[FOCUS] Kumho group chairman's daughter under close watch by investors

Lim Chang-won Reporter Posted : 2018-07-05 17:52 Updated : 2018-07-05 17:52
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Kumho Asiana chairman Park Sam-koo lowers his head to apologize for an in-flight meal shortage. [Yonhap Photo]


SEOUL -- The daughter of Park Sam- koo, the 73-year-old business tycoon who controls South Korea's mid-tier conglomerate, Kumho Asiana, has become the subject of neighborhood gossip soon after she became a group executive this week.

Siblings of chaebol owners usually get quick promotions, but the sudden appointment of the chairman's daughter, Park Se-jin, as vice president at Kumho Resort in a reshuffle of group executives on July 1 surprised many market watchers. Kumho Resort manages golf and resort facilities.

Her debut was not opportune as it coincided with an unexpected shortage of in-flight meals that caused delays in the international flights of Asiana Airlines, the country's second-largest flag carrier controlled by Kumho.

Park Se-jin, the daughter of Kumho Asiana chairman Park Sam-koo. [Courtesy of Kumho Aisana]



Compared to Park Se-chang, the chairman's 44-year-old only son, Park Se-jin, 40, has been relatively unknown because she was a full-time homemaker with no experience in company management due to a family tradition of ruling out women from group affairs.

As the group's heir-apparent, Park Se-chang started taking his business administration training when he joined the group in 2002 as deputy head of Asiana's financial team. After building up his career at Kumho Tire, the country's second-largest tiremaker, he was promoted to lead the group's strategic management unit in 2016.

After graduating from Ewha Womans University in Seoul, Park Se-jin studied in Japan to build up her expertise in cooking. She earned cooking certificates from Le Cordon Bleu, a network of culinary and hospitality schools, and received her master's degree in global social studies from the graduate school of Japan's Sangji University.

The chairman gave no full explanation why he defied the family tradition established by his father who founded the group, saying only that it's time to let his daughter learn about her social life and business. "She has been out for a long time and now I think she needs to resume her social life."

"I thought she could do a small contribution to the development of Kumho Resort," the chairman said at a news conference on Wednesday, promising to train his daughter as a competent manager.

"I know there are a lot of concerns about my daughter," Park said, admitting he was well aware of concerns caused by the sudden appearance of her daughter. "If my daughter is criticized for her lack of ability or fails to get recognition, I will never tolerate."
 

Park Se-chang, the son of Kumho Asiana chairman Park Sam-koo. [Courtesy of Kumho Aisana]


The appointment of Park Se-jin's surprise debut came at the height of public sentiment against arrogant attitudes by the offsprings of conglomerate owners, fueled by illegal activities by the family of Hanjin Group owner Cho Yang-ho who controls Korean Air.

After surviving the 1997 Asian financial crisis, Kumho with subsidiaries in the fields of leisure, logistic, chemical and aviation acquired several big companies in the 2000s such as Daewoo Engineering and Construction, a debt-stricken builder, leading to a credit shortage.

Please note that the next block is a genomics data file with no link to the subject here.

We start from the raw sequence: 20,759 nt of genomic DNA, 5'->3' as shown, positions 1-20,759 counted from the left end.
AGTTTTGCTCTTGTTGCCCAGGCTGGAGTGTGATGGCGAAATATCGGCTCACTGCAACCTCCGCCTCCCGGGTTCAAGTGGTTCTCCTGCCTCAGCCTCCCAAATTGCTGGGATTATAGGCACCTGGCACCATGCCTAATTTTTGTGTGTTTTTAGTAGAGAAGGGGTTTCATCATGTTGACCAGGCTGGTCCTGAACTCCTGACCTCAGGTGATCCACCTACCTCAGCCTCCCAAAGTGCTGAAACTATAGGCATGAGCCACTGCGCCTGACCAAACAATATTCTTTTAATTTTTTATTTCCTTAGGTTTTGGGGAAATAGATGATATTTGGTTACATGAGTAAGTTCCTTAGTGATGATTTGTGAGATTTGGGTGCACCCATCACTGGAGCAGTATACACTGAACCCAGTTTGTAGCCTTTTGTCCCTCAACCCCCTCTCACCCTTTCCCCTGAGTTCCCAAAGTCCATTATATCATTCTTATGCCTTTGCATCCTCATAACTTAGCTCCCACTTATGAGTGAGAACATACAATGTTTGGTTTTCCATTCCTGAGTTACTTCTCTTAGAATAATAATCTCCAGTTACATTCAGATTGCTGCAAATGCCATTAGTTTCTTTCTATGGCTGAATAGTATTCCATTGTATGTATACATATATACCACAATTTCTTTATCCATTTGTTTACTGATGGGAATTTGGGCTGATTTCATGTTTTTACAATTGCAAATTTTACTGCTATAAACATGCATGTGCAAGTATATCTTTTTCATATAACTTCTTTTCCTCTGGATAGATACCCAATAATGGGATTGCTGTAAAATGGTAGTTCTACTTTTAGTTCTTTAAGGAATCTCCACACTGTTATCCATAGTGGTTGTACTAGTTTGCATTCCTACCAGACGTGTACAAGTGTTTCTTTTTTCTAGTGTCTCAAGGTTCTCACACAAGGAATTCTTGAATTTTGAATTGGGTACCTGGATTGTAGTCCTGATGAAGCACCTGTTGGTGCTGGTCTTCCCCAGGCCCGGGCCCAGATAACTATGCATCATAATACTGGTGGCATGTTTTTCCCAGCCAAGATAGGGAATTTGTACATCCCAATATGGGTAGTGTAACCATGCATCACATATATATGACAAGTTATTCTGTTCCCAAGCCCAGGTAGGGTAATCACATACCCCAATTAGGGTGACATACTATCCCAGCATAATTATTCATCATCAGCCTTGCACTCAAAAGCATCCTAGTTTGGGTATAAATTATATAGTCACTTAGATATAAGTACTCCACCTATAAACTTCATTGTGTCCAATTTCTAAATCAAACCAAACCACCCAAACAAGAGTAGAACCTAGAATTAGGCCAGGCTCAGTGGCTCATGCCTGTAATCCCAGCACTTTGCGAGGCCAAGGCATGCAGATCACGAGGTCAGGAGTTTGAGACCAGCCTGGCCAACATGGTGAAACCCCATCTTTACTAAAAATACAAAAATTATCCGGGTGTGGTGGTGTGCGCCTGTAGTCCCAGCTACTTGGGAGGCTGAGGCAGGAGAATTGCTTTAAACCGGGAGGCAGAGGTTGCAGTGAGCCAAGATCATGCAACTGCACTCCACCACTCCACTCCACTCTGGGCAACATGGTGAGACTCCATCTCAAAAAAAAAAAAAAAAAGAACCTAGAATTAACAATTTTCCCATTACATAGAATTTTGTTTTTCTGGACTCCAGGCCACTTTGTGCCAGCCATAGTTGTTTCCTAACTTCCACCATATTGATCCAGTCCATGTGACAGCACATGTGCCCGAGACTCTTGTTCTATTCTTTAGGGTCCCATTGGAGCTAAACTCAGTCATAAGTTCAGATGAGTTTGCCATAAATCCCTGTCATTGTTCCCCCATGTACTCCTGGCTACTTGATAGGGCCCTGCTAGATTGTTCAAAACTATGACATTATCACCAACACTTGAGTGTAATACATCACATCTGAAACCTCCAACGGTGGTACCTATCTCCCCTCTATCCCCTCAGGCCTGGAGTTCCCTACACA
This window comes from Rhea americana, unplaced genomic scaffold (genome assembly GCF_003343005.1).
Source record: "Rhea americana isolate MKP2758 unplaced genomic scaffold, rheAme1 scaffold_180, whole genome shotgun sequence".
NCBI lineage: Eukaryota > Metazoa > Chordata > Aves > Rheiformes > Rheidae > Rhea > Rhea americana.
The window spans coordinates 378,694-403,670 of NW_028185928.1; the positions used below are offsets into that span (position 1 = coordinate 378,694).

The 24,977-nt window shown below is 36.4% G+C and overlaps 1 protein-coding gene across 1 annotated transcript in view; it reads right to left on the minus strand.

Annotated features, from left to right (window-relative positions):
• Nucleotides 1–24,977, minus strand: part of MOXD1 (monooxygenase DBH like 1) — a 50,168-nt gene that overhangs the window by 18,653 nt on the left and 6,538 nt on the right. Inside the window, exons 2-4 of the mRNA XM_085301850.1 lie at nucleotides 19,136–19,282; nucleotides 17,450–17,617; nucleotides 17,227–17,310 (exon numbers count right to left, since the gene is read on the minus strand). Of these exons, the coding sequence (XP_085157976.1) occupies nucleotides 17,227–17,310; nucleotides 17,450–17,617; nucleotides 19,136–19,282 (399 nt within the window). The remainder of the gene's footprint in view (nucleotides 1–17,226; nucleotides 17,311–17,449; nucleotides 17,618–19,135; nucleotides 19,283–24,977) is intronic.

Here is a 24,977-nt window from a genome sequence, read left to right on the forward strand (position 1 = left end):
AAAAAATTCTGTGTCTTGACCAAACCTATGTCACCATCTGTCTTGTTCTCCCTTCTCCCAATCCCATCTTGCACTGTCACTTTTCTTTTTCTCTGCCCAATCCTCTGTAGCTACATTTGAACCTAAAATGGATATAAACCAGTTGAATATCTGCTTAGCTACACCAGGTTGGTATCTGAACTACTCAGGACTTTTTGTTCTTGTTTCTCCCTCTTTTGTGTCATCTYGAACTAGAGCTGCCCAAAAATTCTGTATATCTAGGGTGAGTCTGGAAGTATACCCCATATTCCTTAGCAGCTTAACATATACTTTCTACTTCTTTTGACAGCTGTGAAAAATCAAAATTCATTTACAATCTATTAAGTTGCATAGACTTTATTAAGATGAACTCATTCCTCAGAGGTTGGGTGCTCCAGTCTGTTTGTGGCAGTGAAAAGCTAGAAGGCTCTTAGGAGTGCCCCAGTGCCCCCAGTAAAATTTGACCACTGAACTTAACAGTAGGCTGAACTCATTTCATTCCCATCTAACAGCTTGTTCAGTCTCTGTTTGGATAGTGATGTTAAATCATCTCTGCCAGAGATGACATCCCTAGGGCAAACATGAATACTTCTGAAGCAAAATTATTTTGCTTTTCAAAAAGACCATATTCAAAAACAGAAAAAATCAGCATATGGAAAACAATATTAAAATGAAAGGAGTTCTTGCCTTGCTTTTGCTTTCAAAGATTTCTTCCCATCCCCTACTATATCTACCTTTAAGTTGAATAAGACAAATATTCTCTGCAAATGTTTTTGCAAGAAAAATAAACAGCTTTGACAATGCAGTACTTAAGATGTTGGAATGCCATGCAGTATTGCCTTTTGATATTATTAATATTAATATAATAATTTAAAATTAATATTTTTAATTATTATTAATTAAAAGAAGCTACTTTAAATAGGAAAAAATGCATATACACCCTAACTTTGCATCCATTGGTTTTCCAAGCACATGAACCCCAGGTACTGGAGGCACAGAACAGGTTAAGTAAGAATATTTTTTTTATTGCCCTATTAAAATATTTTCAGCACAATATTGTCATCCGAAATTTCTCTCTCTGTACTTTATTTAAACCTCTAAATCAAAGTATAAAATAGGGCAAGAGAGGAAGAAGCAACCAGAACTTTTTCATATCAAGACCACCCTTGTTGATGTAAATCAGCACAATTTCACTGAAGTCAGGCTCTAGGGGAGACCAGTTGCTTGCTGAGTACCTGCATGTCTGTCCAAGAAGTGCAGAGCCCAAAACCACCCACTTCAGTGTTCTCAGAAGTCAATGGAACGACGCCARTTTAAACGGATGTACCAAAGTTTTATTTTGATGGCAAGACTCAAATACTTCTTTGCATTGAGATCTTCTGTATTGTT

With financial woes aggravated by the financial crisis of 2007-2008, the group put its key subsidiary Kumho Tire under a debt workout program in December 2009. Since then, Park Sam-koo has stepped up efforts to rebuild the group and accelerate the third-generation transfer of group leadership to his son.

However, Kumho's credibility fell after it failed to stop the sale of Kumho Tire to China's Doublestar this year, and the embattled group has another perfect storm as the shortage of meals damaged the image of Asiana credited with globalizing Korean food with in-flight Korean dishes.

In 2015, Skytrax, a commercial airlines research institute, recognized Asiana as the world's best for its differentiated economy class services such as comfortable seats and various in-flight entertainment and in-flight meals. A year later, however, Asiana launched a painful campaign to reduce costs through the sale of non-core assets.

"I do not have an excuse. If our forecast was good, this would not have happened. It's all my fault," the chairman said.
 

A service voucher handed out by Asiana Airlines in compensation for Asiana's meal shortage. [Yonhap Photo]


The shortage of meals began after Asiana changed its food catering service company. International flights have been delayed because meals were not delivered on time and dozens of short-haul flights have left without food. The CEO of a catering subcontractor committed suicide Monday due to extreme stress.

Asiana dumped a contract with a subsidiary of German airline Lufthansa to establish a new joint venture with China's HNA Group, but a fire gutted the factory of the new catering company in March. Asiana forged a temporary deal with a domestic company which is relatively small.

Park refuted the argument that the change came after HNA agreed to purchase 160 billion won ($143 million) in bonds with warrants issued by Kumho Holdings. "I changed the company to find a better partner," he said, adding Asiana and HNA established a strategic partnership through capital attraction regardless of their contract on meals.